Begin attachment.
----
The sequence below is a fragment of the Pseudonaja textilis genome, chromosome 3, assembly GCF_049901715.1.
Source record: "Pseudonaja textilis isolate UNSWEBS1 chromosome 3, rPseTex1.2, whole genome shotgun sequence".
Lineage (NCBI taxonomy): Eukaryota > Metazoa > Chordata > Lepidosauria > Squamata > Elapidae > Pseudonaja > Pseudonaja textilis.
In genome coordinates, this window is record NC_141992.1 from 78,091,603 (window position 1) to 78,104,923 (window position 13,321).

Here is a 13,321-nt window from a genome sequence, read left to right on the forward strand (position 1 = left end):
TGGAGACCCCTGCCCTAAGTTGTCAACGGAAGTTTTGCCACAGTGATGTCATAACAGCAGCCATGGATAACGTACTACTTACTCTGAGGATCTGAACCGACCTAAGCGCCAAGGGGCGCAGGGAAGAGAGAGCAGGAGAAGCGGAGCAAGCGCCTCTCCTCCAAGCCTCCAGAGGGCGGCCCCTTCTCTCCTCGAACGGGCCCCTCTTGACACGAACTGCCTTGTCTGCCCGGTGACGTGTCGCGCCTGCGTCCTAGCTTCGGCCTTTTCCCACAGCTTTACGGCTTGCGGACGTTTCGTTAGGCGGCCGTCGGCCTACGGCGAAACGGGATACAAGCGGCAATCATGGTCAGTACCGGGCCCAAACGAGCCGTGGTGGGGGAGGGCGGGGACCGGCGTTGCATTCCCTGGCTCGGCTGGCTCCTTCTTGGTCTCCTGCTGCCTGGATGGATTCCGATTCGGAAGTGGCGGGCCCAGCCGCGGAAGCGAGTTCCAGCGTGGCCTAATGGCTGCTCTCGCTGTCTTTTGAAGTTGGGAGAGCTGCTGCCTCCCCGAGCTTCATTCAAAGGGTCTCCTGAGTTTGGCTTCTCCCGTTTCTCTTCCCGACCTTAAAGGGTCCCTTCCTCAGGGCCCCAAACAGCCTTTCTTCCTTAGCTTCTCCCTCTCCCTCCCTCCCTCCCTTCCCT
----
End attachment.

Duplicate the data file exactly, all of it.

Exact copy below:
The sequence below is a fragment of the Pseudonaja textilis genome, chromosome 3, assembly GCF_049901715.1.
Source record: "Pseudonaja textilis isolate UNSWEBS1 chromosome 3, rPseTex1.2, whole genome shotgun sequence".
Lineage (NCBI taxonomy): Eukaryota > Metazoa > Chordata > Lepidosauria > Squamata > Elapidae > Pseudonaja > Pseudonaja textilis.
In genome coordinates, this window is record NC_141992.1 from 78,091,603 (window position 1) to 78,104,923 (window position 13,321).

Here is a 13,321-nt window from a genome sequence, read left to right on the forward strand (position 1 = left end):
TGGAGACCCCTGCCCTAAGTTGTCAACGGAAGTTTTGCCACAGTGATGTCATAACAGCAGCCATGGATAACGTACTACTTACTCTGAGGATCTGAACCGACCTAAGCGCCAAGGGGCGCAGGGAAGAGAGAGCAGGAGAAGCGGAGCAAGCGCCTCTCCTCCAAGCCTCCAGAGGGCGGCCCCTTCTCTCCTCGAACGGGCCCCTCTTGACACGAACTGCCTTGTCTGCCCGGTGACGTGTCGCGCCTGCGTCCTAGCTTCGGCCTTTTCCCACAGCTTTACGGCTTGCGGACGTTTCGTTAGGCGGCCGTCGGCCTACGGCGAAACGGGATACAAGCGGCAATCATGGTCAGTACCGGGCCCAAACGAGCCGTGGTGGGGGAGGGCGGGGACCGGCGTTGCATTCCCTGGCTCGGCTGGCTCCTTCTTGGTCTCCTGCTGCCTGGATGGATTCCGATTCGGAAGTGGCGGGCCCAGCCGCGGAAGCGAGTTCCAGCGTGGCCTAATGGCTGCTCTCGCTGTCTTTTGAAGTTGGGAGAGCTGCTGCCTCCCCGAGCTTCATTCAAAGGGTCTCCTGAGTTTGGCTTCTCCCGTTTCTCTTCCCGACCTTAAAGGGTCCCTTCCTCAGGGCCCCAAACAGCCTTTCTTCCTTAGCTTCTCCCTCTCCCTCCCTCCCTCCCTTCCCT